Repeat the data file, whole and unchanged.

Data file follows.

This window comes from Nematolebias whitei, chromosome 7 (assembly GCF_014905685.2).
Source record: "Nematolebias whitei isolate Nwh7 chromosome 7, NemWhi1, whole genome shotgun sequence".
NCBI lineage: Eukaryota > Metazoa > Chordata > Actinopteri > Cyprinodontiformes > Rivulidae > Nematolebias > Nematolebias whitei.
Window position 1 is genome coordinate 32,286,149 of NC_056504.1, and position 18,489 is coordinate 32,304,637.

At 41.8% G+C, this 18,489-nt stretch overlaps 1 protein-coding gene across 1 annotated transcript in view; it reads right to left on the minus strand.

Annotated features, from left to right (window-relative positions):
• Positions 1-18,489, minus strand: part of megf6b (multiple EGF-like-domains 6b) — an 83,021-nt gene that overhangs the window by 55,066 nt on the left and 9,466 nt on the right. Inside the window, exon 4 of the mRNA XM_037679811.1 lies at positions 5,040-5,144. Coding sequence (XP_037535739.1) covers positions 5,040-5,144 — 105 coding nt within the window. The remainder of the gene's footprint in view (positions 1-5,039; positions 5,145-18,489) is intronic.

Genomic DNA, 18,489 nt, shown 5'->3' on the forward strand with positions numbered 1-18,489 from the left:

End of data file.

This window comes from Nematolebias whitei, chromosome 7 (assembly GCF_014905685.2).
Source record: "Nematolebias whitei isolate Nwh7 chromosome 7, NemWhi1, whole genome shotgun sequence".
NCBI lineage: Eukaryota > Metazoa > Chordata > Actinopteri > Cyprinodontiformes > Rivulidae > Nematolebias > Nematolebias whitei.
Window position 1 is genome coordinate 32,286,149 of NC_056504.1, and position 18,489 is coordinate 32,304,637.

At 41.8% G+C, this 18,489-nt stretch overlaps 1 protein-coding gene across 1 annotated transcript in view; it reads right to left on the minus strand.

Annotated features, from left to right (window-relative positions):
• Positions 1-18,489, minus strand: part of megf6b (multiple EGF-like-domains 6b) — an 83,021-nt gene that overhangs the window by 55,066 nt on the left and 9,466 nt on the right. Inside the window, exon 4 of the mRNA XM_037679811.1 lies at positions 5,040-5,144. Coding sequence (XP_037535739.1) covers positions 5,040-5,144 — 105 coding nt within the window. The remainder of the gene's footprint in view (positions 1-5,039; positions 5,145-18,489) is intronic.

Genomic DNA, 18,489 nt, shown 5'->3' on the forward strand with positions numbered 1-18,489 from the left: